People who like camp, naturally (that’s a key word in this divide) are different from me in every way. Campers are outgoing; they are out-everything, really — outdoorsy, outward bound. They dart through bushes without worrying about ticks or slugs or sharp metal objects hidden in the undergrowth. They enjoy getting undressed in front of large groups of strangers. They know how to throw and catch Frisbees. They don’t mind bologna.
You learn to pick your bunk, preferably the lower one so you can draw your knees up and kick the bum of the kid above you. You hope the kid above you does not wet the bed, snore or have an epileptic fit.
You learn to hoist a sail, build a fire, portage a canoe, gunwhale bob (and pronounce gunwhale, “gunnel”), twang a bow, pitch a tent, collect firewood from the highest branches (using a Melamine mug and long rope swung like a lasso.)
You get homesick, and get over it. You discover you’re really good at the J-stroke or singing Broadway show tunes in the summer musical. You learn how to cup your hands and imitate a loon call.
You learn how to spot a loon across a lake before he dives deep and disappears. You learn to find your place in a new community, amid the bed-wetters and thumb-suckers, the jocks and the artistes.
You realize, no matter how poorly you might fit into your class or your school or your neighborhood or town or your family, these people are genuinely happy to see you. The best counselors, and they are gifts indeed, want to see you thrive and grow. Your shoulders drop a little with relief.
Camp is definitely a North American thing, and usually for people whose families have healthy incomes.
For me, it was also the place I put myself back together again — emotionally and intellectually — after yet another year in boarding school being yelled at by old, fat Scottish housemothers and competing all the time for grades. There, I was often in trouble, being messy and scoring low marks for our room’s neatness, which then required that I memorize Bible verses (yes) in order to even be allowed off campus for the weekend.
I attended summer camp for all eight weeks ages eight to 16, and went to three of them, all in northern Ontario, each about three hours by bus from my home city of Toronto. Each camp was all-girl, and one of the things it taught me is that smart, athletic, kind girls rock.
The counselors who took us out on 10-day canoe trips through Algonquin Park, battling rain and black flies, were female. They kept us alive!
I doubt I’d have been as comfortable in a Nicaraguan dugout canoe without it!
Competence was expected and excellence often the norm. Those are powerful lessons for any young girl.
If you come from a happy family, and/or have a safe, calm and lovely place to escape city smell, noise and humidity during the summer, camp isn’t probably very appealing.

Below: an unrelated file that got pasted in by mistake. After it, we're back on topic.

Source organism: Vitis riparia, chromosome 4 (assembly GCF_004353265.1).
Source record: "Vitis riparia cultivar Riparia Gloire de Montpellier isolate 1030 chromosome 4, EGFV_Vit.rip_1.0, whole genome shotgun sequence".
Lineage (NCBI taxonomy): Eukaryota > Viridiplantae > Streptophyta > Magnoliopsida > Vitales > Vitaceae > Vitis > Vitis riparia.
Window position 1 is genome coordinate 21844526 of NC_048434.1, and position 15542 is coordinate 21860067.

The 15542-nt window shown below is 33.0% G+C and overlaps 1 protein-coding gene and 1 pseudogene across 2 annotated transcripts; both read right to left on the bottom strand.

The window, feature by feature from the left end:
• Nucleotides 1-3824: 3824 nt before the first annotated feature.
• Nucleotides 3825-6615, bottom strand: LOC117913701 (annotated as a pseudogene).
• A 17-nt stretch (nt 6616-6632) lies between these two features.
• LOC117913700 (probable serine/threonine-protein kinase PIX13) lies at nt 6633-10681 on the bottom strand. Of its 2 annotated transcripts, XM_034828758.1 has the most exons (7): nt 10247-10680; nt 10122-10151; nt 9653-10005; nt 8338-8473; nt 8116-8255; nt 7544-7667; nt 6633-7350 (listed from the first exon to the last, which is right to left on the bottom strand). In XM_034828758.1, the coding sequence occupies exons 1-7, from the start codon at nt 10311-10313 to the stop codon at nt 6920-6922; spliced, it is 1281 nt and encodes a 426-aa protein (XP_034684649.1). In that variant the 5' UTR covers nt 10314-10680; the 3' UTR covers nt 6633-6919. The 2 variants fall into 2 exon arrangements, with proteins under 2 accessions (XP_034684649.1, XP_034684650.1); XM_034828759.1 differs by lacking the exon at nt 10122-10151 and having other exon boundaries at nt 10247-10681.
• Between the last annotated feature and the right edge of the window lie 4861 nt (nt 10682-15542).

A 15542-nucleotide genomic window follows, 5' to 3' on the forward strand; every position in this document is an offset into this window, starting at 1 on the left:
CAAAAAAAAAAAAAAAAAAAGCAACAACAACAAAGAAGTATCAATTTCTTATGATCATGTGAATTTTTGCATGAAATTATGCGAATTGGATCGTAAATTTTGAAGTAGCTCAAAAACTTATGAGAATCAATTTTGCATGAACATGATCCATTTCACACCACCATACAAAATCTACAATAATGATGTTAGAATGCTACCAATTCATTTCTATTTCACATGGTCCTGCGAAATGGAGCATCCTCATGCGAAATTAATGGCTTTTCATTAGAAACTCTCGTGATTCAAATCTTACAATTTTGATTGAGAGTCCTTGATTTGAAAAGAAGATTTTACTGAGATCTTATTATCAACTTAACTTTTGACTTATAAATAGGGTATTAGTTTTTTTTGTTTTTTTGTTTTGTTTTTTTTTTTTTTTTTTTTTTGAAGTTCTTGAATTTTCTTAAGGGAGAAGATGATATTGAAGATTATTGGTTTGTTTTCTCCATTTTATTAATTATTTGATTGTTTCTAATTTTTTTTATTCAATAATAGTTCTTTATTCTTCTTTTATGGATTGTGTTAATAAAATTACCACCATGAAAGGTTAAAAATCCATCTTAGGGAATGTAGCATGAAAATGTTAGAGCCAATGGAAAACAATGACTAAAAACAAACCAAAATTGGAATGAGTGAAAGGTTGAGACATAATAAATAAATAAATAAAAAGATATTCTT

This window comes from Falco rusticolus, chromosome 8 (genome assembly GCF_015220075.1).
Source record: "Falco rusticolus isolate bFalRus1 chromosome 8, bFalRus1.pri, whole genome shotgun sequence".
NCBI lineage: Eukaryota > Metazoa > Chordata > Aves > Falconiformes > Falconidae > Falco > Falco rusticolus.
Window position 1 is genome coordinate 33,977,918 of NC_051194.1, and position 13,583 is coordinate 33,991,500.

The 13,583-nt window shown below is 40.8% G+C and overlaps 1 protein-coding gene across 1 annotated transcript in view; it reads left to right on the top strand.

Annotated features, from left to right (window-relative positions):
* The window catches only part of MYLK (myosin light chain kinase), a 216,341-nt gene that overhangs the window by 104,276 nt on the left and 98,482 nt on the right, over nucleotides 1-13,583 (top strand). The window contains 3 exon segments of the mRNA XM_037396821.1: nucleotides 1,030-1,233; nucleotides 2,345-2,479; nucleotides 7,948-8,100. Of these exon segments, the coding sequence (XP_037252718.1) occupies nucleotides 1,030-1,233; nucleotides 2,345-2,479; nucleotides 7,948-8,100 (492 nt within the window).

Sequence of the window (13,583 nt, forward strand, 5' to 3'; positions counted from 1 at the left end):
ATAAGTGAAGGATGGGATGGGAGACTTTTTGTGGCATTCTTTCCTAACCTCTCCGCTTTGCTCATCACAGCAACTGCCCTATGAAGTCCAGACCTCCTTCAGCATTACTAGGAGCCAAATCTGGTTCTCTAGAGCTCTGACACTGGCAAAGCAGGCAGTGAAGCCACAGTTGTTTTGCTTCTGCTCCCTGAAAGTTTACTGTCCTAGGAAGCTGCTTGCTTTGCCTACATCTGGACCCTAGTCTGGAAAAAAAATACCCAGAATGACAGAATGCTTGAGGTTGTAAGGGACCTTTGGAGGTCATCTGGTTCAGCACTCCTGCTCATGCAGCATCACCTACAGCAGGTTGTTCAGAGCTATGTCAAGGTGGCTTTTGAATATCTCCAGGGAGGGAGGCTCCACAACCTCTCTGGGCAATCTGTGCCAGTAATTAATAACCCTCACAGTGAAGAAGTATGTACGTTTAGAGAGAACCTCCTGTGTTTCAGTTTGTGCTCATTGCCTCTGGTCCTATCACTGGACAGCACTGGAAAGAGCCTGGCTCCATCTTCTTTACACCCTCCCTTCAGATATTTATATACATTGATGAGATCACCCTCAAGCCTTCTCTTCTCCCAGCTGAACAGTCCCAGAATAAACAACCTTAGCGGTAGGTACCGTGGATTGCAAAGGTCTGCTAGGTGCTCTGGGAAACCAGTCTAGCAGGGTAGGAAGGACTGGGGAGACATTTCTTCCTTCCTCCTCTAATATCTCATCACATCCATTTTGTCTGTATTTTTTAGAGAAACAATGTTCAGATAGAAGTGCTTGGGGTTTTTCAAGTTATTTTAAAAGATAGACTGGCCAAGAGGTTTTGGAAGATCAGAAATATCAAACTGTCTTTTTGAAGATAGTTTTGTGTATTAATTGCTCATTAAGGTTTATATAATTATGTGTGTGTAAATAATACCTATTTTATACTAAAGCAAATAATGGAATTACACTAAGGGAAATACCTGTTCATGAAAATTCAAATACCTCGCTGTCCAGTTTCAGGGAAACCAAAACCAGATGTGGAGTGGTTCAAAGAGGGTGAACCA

But if you don’t, and also hunger for a place where all your talents can thrive — and the best camps do — it can be such a refuge.
It was for me. One reason I’m still so deeply comforted by nature is having spent so much time in it there: canoeing, hiking, sailing, swimming and living in a wooden cabin with the sound of the lake lapping on the rocks below. Sharing space with four or five or six girls I didn’t know was normal after boarding school.
And only in the safe harbor of camp was I able to fully become all the things I wanted to be: a singer, actress, sailor, friend, and even a leader of my peers. No school or classroom, anywhere, ever, allowed me such freedom, or gave me access to so many people who loved me, every year, for the quirky and creative kid I was, and would remain.
Camp gave me the confidence I might never have found elsewhere, and the guts to survive three years of high school bullying. I am grateful beyond measure for having had that experience.
It’s been quite the year. Here are my four (major) epiphanies for 2011, three pleasant, one not so much…
Why I work
Earlier this year, I took a fascinating test offered to me gratis by James Sale, a British businessman who found me on LinkedIn. His company, Motivational Maps, helps companies and workers find the best possible fit between their deepest personal values and their job. After taking this quick but incisive test, you’ll learn whether you most want to be a Builder, Friend, Star, Director or other role.
I emerged as a Creator and Seeker, which surprised me, but explained a lot. It clarified a wearying battle between my desire for a higher income and my joy in doing good work that satisfies me.
I’ve been duped for decades
The details are too grim and convoluted to share here, but I learned this year that my mother has been lying to me for a long time, relying on my ignorant goodwill. Words fail me on this one.
I’m spiritually hungry
I did an eight-day silent retreat this summer with Jose. I dreaded it, but learned a lot and came away moved and inspired: by the Buddhist teachings, the spirit of community, the wisdom and humor of our teachers and some new, helpful ways of thinking and behaving. (Visit my website if you’d like to read my piece about it from November’s Marie-Claire.)
Spending time in natural surroundings nurtures me deeply
For a New York Times story, I spent eight hours in a Central Park thicket studying wilderness survival techniques, which reminded me how much I love being outdoors, in nature, far away from machines and noise and screens and things that blink and beep. If 2012 allows, maybe it’s the year I finally buy a canoe, small sailboat or kayak so I can get out on the Hudson River and really enjoy it!